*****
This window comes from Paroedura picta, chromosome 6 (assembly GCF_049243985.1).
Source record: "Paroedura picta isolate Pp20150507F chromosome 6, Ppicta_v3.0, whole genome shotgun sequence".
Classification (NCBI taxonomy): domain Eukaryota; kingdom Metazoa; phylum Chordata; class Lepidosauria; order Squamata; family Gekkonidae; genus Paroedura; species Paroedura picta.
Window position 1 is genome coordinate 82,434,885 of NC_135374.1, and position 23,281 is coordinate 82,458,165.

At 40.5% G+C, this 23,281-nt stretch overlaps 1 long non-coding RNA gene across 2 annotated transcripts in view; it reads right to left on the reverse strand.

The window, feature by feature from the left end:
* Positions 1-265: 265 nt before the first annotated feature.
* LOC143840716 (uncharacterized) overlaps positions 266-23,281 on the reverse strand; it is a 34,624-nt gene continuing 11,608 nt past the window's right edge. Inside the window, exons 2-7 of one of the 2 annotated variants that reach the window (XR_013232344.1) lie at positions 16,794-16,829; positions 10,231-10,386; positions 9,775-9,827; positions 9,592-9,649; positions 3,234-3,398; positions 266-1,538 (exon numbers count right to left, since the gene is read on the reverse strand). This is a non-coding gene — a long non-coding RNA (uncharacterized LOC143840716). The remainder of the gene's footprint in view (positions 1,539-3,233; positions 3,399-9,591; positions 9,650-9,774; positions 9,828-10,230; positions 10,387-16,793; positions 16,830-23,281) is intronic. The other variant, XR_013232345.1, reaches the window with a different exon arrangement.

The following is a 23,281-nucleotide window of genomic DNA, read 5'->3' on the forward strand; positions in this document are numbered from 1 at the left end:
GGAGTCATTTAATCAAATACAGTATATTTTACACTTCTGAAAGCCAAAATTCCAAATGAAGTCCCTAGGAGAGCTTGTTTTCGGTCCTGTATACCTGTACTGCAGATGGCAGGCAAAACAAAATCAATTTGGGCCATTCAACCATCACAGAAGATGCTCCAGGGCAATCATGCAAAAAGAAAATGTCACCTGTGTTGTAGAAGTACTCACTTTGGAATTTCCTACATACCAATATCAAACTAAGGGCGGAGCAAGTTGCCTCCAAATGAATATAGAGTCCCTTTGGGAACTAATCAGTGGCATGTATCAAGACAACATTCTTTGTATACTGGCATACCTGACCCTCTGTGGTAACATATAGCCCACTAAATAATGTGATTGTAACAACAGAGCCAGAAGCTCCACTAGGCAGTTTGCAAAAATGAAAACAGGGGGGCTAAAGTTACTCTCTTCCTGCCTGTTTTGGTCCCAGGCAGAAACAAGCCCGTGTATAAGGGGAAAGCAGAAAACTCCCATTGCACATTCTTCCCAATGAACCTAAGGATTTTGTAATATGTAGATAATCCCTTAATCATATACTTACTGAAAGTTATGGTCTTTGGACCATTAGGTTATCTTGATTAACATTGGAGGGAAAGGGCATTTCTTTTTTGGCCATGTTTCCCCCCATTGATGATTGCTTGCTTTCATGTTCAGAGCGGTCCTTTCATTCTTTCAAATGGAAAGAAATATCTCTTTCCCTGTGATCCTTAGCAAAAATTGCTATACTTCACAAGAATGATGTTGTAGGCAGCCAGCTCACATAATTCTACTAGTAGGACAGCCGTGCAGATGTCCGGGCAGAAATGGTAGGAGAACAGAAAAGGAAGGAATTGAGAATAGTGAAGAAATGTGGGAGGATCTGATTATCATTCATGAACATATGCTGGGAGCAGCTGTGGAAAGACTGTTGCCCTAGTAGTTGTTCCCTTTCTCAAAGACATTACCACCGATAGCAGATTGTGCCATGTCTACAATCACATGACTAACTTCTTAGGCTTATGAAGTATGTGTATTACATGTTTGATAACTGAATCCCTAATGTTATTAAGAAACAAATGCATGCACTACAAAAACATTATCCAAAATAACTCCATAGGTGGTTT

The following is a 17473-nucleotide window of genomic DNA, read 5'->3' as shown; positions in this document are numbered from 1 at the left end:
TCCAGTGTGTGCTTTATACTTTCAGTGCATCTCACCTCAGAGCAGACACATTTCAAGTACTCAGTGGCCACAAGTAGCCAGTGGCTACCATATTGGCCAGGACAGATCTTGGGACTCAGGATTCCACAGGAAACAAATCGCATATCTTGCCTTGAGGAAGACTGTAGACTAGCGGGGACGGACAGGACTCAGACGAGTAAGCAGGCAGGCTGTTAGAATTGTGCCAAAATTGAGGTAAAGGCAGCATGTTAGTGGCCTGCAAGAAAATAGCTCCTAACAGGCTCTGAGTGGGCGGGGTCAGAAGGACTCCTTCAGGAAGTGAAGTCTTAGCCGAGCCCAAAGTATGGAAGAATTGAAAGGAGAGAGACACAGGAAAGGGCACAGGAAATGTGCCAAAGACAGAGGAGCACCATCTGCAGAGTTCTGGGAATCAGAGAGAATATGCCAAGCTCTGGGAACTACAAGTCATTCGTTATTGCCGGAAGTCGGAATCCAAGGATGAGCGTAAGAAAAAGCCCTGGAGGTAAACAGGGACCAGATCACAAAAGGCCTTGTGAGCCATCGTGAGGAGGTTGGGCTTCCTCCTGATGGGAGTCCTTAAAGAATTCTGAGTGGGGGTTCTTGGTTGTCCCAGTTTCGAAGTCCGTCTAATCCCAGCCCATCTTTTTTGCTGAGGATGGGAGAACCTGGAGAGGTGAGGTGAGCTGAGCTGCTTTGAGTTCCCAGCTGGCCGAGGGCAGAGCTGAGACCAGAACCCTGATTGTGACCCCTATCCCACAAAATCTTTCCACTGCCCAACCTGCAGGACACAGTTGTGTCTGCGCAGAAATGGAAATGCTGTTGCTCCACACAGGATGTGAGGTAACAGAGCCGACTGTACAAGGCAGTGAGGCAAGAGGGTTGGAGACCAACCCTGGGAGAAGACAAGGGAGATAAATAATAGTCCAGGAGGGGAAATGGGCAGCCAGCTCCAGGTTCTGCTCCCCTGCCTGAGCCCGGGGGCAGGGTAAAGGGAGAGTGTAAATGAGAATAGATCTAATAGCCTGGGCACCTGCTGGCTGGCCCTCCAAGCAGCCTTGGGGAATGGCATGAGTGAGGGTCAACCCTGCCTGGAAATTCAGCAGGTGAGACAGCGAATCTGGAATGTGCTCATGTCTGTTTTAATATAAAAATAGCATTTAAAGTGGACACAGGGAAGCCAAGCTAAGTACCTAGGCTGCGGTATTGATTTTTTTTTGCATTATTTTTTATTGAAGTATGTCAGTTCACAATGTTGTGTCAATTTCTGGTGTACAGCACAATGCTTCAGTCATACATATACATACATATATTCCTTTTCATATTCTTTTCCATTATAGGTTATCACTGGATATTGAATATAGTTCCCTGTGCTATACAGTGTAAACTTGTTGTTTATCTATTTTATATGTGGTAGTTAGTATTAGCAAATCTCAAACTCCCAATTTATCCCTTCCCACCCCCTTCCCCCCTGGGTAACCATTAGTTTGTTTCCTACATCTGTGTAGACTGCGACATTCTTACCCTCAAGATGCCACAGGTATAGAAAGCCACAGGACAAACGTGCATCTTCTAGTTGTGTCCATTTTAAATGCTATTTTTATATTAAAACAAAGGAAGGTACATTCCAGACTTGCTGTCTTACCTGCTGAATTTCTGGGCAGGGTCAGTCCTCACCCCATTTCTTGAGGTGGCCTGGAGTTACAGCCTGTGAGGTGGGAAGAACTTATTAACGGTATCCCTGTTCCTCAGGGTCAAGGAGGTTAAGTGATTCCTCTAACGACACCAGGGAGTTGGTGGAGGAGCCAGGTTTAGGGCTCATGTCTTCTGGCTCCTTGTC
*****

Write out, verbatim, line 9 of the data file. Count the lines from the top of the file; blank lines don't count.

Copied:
The following is a 23,281-nucleotide window of genomic DNA, read 5'->3' on the forward strand; positions in this document are numbered from 1 at the left end: